Back to basics of rolling up the sleeves and working hard to put food on the table; and our neighbors if necessary. We don't need the government to do this for us.

Trevor Gay said...

Hi Scott – people who need the most help should get that. Our government is trying to reignite our UK economy but I suspect - as usual - the people are way ahead of the government.

"Once bitten twice shy" is an old saying here in the UK and I suspect people will think very carefully in future before being conned by silver-tongued salesmen from the money markets.

We borrowed too much – we were ALL too greedy - pure and simple and now the government has to help out. Frankly I think it was obscene to read about the size of the bonus payments made to bankers and individuals in the finance world. I wrote about this on my Blog almost two years ago before all these current problems which were as predictable as Christmas Day falling on 25th December!

I am all for individuals helping themselves – I have never had a day out of work in 40 years since leaving school at 16. I have regularly had my full time job plus at least two or three extra income jobs and once upon a time for three years I had a total of 5 different jobs. I have no problem whatsoever with individuals being expected to work hard and not being bailed out by the government for no reason.

What does hurt though is when I see families trying hard but struggling to make ends meet and worrying about whether they can meet their mortgage payments. This is no way to live and not something any government can stand by and allow to happen.

The government must help these people regardless of how they end up in that situation.

Indeed the true credibility of any nation is surely the way it treats its most vulnerable citizens and not by how much money people have in their bank accounts ….

But then I’m just an old socialist I guess … :- )

Judith Ellis said...

Happy Birthday, Scott. I hope you have many more.

Anonymous said...

The real challenges facing our nation aren't going to be resolved by the election of any individual or party. Solutions may require legislation but these are the same two parties that have continuously shown over the past decades they lack either the knowledge or courage to fix problems or the management skills to hold people and agencies for the results they get. Not to mention the fact that the focus isn't on serving constituents, it's raising money and meeting donors needs. Non-partisan? Piss off your party and lose the support and and resources you need to stay in office...only to repeat the process again. One need only look it Harry Reid's treatment of Senator Joe Lieberman because he did what...supported someone other than his party's choice. There was a great deal written during the campaign about how little difference there was between Senator Clinton's and the President elect's positions. Rahm Emanuel and John Podesta worked for whom? So far it's stimulus, and more bailouts. I'm not saying these steps aren't necessary or appropriate given the current situation. There is however a very familiar road being traveled. In the end it's not what you's what you do and only time will tell.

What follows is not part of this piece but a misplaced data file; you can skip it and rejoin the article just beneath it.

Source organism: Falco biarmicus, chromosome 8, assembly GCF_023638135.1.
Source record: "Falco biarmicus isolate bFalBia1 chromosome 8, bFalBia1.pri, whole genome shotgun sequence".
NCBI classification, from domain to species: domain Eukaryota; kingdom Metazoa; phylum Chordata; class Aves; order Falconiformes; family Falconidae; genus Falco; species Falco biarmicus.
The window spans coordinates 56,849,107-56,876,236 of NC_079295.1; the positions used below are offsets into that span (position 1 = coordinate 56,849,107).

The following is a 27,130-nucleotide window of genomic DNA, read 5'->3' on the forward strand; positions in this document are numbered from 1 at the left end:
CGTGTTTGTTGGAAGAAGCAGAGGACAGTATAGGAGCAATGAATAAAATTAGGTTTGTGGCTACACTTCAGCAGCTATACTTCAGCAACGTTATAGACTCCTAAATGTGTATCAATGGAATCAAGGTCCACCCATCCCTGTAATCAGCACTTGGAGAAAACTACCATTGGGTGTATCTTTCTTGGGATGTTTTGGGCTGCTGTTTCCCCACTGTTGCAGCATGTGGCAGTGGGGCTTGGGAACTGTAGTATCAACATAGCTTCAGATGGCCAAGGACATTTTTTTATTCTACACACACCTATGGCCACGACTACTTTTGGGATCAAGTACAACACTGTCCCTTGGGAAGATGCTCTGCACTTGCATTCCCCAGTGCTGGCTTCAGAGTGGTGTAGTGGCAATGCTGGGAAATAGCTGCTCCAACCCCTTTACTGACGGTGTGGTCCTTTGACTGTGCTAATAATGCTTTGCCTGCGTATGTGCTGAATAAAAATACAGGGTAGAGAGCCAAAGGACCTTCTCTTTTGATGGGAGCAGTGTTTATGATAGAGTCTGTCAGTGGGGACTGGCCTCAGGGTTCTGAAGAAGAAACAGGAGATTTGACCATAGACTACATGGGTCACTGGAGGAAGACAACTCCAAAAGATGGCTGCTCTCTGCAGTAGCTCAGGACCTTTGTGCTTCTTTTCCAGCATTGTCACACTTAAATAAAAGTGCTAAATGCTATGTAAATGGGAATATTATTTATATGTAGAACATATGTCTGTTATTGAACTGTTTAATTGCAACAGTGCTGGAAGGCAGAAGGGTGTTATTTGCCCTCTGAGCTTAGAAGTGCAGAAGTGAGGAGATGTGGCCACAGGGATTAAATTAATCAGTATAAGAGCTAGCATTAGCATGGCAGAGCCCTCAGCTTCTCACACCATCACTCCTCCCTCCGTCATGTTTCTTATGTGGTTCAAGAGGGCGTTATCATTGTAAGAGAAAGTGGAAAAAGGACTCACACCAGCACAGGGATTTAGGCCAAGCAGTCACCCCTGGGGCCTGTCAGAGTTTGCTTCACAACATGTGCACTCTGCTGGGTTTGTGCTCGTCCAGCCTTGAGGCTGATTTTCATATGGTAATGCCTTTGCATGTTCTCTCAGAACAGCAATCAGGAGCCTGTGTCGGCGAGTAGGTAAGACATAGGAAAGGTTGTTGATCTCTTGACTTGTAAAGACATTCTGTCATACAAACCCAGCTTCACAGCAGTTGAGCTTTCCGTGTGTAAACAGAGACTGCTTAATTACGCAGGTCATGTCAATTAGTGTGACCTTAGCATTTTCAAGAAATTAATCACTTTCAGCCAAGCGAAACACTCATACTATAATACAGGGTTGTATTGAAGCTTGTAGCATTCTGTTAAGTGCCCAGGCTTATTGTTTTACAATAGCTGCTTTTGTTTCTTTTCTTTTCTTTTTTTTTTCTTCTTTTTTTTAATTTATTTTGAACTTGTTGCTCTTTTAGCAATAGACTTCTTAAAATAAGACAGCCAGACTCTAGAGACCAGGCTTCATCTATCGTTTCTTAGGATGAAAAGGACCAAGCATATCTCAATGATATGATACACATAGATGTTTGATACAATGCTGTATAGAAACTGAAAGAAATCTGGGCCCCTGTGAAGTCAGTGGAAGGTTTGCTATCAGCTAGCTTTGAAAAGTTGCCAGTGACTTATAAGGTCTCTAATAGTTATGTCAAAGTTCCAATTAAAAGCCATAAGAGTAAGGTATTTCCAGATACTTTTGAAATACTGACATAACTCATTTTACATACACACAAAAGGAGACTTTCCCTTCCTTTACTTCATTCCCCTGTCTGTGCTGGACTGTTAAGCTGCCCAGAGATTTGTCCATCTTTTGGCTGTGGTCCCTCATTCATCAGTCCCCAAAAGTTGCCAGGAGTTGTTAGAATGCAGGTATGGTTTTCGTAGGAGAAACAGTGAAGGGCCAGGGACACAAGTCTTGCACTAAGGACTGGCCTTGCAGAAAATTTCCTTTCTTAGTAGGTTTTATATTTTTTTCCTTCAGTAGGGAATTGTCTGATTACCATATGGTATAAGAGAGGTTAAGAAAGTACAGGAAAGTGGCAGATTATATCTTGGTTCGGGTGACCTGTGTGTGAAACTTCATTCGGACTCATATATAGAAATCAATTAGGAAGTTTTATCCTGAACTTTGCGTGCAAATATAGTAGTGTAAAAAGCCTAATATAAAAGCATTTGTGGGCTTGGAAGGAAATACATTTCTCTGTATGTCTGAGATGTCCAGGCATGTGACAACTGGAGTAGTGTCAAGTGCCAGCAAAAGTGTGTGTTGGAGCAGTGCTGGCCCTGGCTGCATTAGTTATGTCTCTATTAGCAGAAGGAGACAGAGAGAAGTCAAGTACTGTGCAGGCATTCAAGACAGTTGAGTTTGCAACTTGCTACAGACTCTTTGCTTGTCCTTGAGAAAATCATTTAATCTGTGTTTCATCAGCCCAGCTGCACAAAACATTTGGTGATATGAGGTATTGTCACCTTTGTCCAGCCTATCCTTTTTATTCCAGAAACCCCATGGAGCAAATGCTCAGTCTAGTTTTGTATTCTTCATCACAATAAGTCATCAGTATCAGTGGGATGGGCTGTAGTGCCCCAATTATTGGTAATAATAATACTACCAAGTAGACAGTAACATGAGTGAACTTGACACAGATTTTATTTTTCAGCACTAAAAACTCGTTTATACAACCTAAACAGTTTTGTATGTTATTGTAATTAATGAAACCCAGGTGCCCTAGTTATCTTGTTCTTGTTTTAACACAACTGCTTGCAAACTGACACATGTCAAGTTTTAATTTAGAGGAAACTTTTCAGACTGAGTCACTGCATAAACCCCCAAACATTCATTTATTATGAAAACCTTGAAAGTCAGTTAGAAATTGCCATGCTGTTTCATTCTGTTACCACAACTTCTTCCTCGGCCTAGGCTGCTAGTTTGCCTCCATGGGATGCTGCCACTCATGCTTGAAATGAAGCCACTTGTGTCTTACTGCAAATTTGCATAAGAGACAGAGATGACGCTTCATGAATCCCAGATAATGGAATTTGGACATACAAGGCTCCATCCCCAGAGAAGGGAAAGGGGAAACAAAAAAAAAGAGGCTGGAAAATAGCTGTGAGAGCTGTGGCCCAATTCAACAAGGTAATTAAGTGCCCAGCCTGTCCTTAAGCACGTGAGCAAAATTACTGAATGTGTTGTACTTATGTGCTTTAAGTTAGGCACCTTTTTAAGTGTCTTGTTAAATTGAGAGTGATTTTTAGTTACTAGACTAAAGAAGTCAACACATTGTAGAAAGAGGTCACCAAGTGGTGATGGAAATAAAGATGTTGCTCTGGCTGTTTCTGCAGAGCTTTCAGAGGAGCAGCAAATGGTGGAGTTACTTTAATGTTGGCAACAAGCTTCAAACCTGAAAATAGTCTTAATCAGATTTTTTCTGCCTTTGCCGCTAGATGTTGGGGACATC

While the jury is out I'm avoiding the political and working in the local community. This is where the real change or solutions will be found!

JOHN O'LEARY said...

Trevor, you've probably noticed by now that when one posts on a political topic one is almost guaranteed to get 5 or 6 times more comments than usual. (I discovered that when I did a post on global warming on 2 years ago.) You can decide if the increase in volume is worth it. :-)

Trevor Gay said...

Dave – a fabulous comment as always. My all time favourite politician in the UK is Tony Benn who was never afraid to go against the par and he is driven by conviction. He often got in hot water and was considered by many as rebellious. To me and many others he was the best Prime Minister Britain never had. Even now at 83 years of age he is no respecter of party dogma – he just says it as it really is. You are so right that whatever party is in control we all have individual responsibility. We can all offer more to our own local community and you make a good case for it. Thank you again my friend.

John – when I worked in a pub behind the bar for many years we always banned talk in the pub of religion and politics – both subject are guaranteed to get the pulse racing and raising the temperature. I love political discussion because often we se the real person. I am very impressed with the number of folks who visit Simplicity Blog whatever the subject and I have noticed that some subjects create more diverse opinion and politics is one of those subjects.

And any increase in volume is always welcomed by me on this Blog – even (maybe especially) those who disagree with me – ‘please tell your friends’ is always my message : - )

Judith Ellis said...

Dave - I appreciate your comments, but c'mon now! Leiberman has to be dealt with, however gingerly. There appears to have been guidelines set up when he decided to back McCain that he did not adhere to. He supported down tickets and this was not a part of the agreement. Why an agreement? Order is important. He caucuses as a Democrat. Besides, it's politics!

Politics ain't called politics for just any old reason. And, yes, I can hear a gentle or perhaps not so gentle refrain that it shouldn't be. But as long as we have people we will have politics and factions. The significance would be getting through in spite of these and inspiring some people along the way.

I believe the President-elect has done just that. When he was seeking advice on whether to run there were a ton of naysayers, vey powerful Democratic ones who wanted the Clintons back in office and said that it wasn't "his time."

Thank God the President elect didn't listen to these guys. This should be inspiring for all of us as we reach forever higher and higher goals. It was inspiring to me to move forever forward in spite of the opinions of others. We want to listen to others for sure, but never discount our inner voice.